Lastly, we had players who did not comply or bother to read the rules, which led to a lot of confusion in the gameplay. This too bonded both artist and audience.

On hindsight, some things we thought we could improve were making the clues interconnected between rooms to create a more complex and intriguing gameplay.

We could also have concised the instruction list into one and added incentives to gather more people to participate in the performance.

Overall, it was a special experience to be able to organise a participatory performance in public and create something out of it. I think the unexpectedness of the whole performance brought about a thrilling and exciting element to it. I think we were all surprised at how both we and the audience responded to the glitches and unexpected events that popped up. It was interesting to see how everything turned out in the end and how little things could cause drastic improvements in how the game was played out. It opened my mind to the embracing of the glitch and how it can, more often than not, be a blessing in disguise.


Rube Goldberg Machine: Pastel Pollock


My partner (AJ) and I decided to make a Jackson Pollock inspired Rube Goldberg machine. We thought the dripping/splashing of paint was a fun concept to explore.

Ink splats and drizzles of paint are common characteristics of a Pollock painting, achieved by dripping and whacking paint onto a canvas.

We chose Pollock’s Autumn Rhythm and Number One, Lavender Mist as paintings that we wanted to emulate.

Accessed from Metropolitan Museum of Art

Accessed from Jackson Pollock Organization

One of the reasons why we chose these paintings was because they require only 2-3 colours to make. Our end goal was thus to produce a dualtone painting with our Rube Goldberg machine.

The strokes and drips have a random, raw feel to them, which was easier to emulate since we had to create them from mechanisms in our machine.

We watched a few videos of existing Rube Goldberg machines, from simple school projects to crazy OKGO music videos, and began our ideating process.


We had a few initial plans:

  • Spray Bottle to spray on canvas
  • Balloon to pop and drip onto canvas
  • Bicycle wheel with paintbrushes attached to paint on canvas

After testing we realised that most of these methods would end up with a large splat instead of drips.

Later on, we drew references from rubber band catapult and rubber band boat mechanisms as our main structures. The rubber band release would  generate kinetic energy and give us the torque required to flick paint onto canvas.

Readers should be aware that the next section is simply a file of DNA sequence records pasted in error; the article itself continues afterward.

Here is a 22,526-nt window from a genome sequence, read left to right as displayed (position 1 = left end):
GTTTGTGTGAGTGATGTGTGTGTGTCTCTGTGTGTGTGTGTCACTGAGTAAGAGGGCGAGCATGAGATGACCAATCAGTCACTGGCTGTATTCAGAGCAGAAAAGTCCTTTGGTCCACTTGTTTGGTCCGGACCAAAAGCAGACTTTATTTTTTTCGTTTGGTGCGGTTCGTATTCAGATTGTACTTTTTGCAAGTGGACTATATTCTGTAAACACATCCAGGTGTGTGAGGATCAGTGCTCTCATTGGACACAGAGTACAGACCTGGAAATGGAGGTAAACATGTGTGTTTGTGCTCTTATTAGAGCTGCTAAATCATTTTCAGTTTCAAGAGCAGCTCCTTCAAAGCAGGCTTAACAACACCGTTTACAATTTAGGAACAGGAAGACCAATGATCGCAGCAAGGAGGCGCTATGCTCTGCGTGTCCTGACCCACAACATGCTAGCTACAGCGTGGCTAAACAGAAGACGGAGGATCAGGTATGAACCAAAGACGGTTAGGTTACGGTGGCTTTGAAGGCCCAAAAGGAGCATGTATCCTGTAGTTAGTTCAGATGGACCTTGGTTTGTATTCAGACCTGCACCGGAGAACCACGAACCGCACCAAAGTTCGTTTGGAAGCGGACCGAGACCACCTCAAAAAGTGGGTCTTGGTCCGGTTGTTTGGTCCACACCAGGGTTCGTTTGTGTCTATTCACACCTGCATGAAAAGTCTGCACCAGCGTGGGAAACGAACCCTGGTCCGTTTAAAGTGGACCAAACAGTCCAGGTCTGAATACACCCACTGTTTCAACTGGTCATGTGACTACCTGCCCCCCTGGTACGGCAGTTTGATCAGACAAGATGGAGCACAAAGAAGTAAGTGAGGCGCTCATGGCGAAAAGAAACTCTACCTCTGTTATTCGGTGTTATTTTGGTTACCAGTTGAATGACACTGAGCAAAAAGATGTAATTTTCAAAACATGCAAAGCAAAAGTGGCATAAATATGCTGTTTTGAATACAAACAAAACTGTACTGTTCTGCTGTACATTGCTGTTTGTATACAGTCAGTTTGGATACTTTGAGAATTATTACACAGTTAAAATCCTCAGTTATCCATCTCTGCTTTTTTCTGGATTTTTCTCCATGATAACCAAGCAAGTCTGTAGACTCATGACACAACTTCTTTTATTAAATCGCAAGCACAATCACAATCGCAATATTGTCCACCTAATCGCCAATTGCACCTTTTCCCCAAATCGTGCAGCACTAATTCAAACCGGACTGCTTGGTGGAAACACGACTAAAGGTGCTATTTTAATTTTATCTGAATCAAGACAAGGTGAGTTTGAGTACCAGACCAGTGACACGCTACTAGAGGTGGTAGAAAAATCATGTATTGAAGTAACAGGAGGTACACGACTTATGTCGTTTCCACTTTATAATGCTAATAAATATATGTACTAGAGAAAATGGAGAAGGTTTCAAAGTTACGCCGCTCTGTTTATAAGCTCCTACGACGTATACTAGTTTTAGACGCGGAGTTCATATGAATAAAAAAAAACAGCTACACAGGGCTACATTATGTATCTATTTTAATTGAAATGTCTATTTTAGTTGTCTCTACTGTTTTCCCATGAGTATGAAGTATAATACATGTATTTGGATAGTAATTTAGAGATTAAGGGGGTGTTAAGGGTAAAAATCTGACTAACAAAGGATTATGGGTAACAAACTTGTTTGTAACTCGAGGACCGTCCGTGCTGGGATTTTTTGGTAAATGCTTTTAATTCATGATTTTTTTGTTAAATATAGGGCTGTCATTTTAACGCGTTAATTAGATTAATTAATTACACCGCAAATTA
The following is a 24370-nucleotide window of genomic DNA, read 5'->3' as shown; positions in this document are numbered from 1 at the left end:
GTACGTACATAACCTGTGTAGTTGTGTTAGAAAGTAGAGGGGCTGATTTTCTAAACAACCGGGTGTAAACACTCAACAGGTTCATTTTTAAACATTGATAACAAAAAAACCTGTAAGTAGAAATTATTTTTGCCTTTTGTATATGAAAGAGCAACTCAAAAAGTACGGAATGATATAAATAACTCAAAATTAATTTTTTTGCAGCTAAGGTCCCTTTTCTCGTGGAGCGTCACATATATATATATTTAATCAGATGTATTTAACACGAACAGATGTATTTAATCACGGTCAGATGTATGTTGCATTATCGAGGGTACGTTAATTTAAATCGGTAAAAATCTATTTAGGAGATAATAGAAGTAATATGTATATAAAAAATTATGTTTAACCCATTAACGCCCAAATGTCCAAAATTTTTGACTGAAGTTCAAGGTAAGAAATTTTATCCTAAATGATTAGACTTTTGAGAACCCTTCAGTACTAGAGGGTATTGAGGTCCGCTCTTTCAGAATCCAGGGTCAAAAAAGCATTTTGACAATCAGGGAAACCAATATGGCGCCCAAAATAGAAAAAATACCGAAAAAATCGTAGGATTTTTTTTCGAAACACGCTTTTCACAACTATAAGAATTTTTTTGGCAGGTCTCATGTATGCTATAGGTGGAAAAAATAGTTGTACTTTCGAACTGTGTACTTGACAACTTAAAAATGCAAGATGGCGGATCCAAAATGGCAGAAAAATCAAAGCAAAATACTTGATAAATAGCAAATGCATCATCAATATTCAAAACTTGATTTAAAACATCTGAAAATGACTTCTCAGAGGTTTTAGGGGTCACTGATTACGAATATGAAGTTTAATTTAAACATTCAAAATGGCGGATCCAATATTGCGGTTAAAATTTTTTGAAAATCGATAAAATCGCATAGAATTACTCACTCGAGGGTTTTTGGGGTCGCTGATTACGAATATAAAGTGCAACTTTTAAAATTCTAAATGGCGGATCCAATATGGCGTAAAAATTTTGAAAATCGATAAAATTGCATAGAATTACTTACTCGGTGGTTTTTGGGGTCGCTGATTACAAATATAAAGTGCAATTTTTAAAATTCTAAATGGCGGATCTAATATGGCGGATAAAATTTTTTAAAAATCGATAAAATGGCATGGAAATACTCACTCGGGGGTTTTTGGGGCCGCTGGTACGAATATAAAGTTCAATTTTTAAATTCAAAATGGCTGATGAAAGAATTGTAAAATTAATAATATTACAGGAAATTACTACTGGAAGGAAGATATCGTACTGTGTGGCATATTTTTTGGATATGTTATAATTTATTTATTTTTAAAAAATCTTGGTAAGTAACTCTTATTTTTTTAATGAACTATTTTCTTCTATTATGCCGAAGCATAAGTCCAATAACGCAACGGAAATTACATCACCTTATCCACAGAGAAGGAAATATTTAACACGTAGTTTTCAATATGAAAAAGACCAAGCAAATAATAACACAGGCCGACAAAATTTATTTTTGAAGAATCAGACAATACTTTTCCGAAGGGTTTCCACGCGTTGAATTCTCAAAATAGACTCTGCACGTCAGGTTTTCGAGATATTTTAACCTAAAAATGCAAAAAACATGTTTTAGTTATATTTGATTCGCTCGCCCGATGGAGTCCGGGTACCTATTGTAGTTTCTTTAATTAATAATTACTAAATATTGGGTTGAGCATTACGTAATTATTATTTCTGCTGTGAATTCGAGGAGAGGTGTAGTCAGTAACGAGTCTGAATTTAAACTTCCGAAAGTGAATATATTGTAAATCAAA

Rubber band catapult mechanism

This is our initial sketch plan for the machine. On the left, we explored the use of wheels with brushes attached to them. We also researched on pulley systems and conveyer belts.

Initial sketch of Goldberg Machine plan

The class’ feedback was that the spray bottle might be a bit hard to activate plus it might not really resemble a pollock machine.

The balloon apparently isn’t as easy to pop with a needle attached to cardboard and suggested to use water balloons instead as they were thinner.

The bicycle wheel would need a huge amount of force to activate and wasn’t very feasible as well.

We also tested out the effect of a brush dipped in paint, falling and stopping above a canvas. The consistency of the paint didn’t allow for much drips so we scraped this idea.

Testing paintbrush dropping paint (fail)

We also tried using string to release a simple flap mechanism that would release paint onto the canvas below. We didn’t use it in the end because the mechanism was too bulky.

Testing out string dropping paint mechanism

Finally, we built the rubber band catapult mechanism prototype with chopsticks and attached a ramp outside of the scaffolding to activate the catapult. This is us testing it out the torque of the flip with the cap of a super glue tube. Here are our sketches.

Sketch of ramp

In the gif below, you can see AJ testing out the torque of the catapult with the cap of a super glue tube. One problem we faced was that the weight was not heavy enough to pull the string attached to the wooden rod out of the latch.

Testing out torque on catapult

This is us testing the direction of the force with a twistie. Clearly, we were quite impressed with it.

Testing aiming accuracy of catapult with a twistie

Next, we tested out the speed of balls on different ramps.

Testing out ramp movements with a ball

Then, we built the final structure with wooden dowels, binding them together with AJ’s army tying method.

Square lashing used for perpendicular rods, one of the more secure methods of joining two rods.

Diagonal lashing for wooden rods meeting at an angle.

Sheer lashing, useful for connecting two rods/chopsticks together if the the usual length is not adequate.

Clove hitch to secure a piece of twine on one rod, leading to the lashings.

The scaffolding aided us in attaching ramps and accessories to transport the marble. It was easy to add/subtract sticks to it to cater to what needed to be attached.

Expensive wooden dowels from art friend

We decided to go for a pastel themed structure so the bright paint would stand out from it. We chose to spray paint this one baby pink.

We and tested out the machine with paint of the right viscosity. The paint splatter was very satisfactory.